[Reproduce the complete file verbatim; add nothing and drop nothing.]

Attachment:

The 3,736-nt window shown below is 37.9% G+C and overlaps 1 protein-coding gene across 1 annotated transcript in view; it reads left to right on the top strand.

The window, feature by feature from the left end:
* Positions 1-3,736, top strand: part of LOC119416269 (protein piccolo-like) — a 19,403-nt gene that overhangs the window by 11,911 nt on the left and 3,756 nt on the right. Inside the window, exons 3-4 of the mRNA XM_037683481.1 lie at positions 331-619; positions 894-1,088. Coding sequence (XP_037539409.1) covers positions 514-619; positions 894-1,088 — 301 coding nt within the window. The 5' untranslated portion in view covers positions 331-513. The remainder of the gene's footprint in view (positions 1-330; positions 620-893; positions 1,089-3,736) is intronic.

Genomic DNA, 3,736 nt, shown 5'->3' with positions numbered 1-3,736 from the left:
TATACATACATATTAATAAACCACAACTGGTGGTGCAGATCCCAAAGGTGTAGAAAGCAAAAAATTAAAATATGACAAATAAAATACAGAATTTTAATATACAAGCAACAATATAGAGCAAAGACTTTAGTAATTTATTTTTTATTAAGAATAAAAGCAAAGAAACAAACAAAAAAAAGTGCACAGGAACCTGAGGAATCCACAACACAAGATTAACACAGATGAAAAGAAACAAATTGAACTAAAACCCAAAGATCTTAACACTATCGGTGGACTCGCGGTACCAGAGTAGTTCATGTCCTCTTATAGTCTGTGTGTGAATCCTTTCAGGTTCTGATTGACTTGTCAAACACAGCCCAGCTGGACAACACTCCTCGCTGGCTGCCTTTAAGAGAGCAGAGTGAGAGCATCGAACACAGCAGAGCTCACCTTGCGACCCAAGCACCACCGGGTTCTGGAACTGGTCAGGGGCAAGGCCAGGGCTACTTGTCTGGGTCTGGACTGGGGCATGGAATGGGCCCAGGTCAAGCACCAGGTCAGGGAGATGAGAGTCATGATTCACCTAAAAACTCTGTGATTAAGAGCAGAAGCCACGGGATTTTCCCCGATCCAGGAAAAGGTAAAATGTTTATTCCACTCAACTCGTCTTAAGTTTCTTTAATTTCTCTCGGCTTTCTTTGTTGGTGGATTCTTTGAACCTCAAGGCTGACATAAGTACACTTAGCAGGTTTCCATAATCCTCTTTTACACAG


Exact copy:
The 3,736-nt window shown below is 37.9% G+C and overlaps 1 protein-coding gene across 1 annotated transcript in view; it reads left to right on the top strand.

The window, feature by feature from the left end:
* Positions 1-3,736, top strand: part of LOC119416269 (protein piccolo-like) — a 19,403-nt gene that overhangs the window by 11,911 nt on the left and 3,756 nt on the right. Inside the window, exons 3-4 of the mRNA XM_037683481.1 lie at positions 331-619; positions 894-1,088. Coding sequence (XP_037539409.1) covers positions 514-619; positions 894-1,088 — 301 coding nt within the window. The 5' untranslated portion in view covers positions 331-513. The remainder of the gene's footprint in view (positions 1-330; positions 620-893; positions 1,089-3,736) is intronic.

Genomic DNA, 3,736 nt, shown 5'->3' with positions numbered 1-3,736 from the left:
TATACATACATATTAATAAACCACAACTGGTGGTGCAGATCCCAAAGGTGTAGAAAGCAAAAAATTAAAATATGACAAATAAAATACAGAATTTTAATATACAAGCAACAATATAGAGCAAAGACTTTAGTAATTTATTTTTTATTAAGAATAAAAGCAAAGAAACAAACAAAAAAAAGTGCACAGGAACCTGAGGAATCCACAACACAAGATTAACACAGATGAAAAGAAACAAATTGAACTAAAACCCAAAGATCTTAACACTATCGGTGGACTCGCGGTACCAGAGTAGTTCATGTCCTCTTATAGTCTGTGTGTGAATCCTTTCAGGTTCTGATTGACTTGTCAAACACAGCCCAGCTGGACAACACTCCTCGCTGGCTGCCTTTAAGAGAGCAGAGTGAGAGCATCGAACACAGCAGAGCTCACCTTGCGACCCAAGCACCACCGGGTTCTGGAACTGGTCAGGGGCAAGGCCAGGGCTACTTGTCTGGGTCTGGACTGGGGCATGGAATGGGCCCAGGTCAAGCACCAGGTCAGGGAGATGAGAGTCATGATTCACCTAAAAACTCTGTGATTAAGAGCAGAAGCCACGGGATTTTCCCCGATCCAGGAAAAGGTAAAATGTTTATTCCACTCAACTCGTCTTAAGTTTCTTTAATTTCTCTCGGCTTTCTTTGTTGGTGGATTCTTTGAACCTCAAGGCTGACATAAGTACACTTAGCAGGTTTCCATAATCCTCTTTTACACAG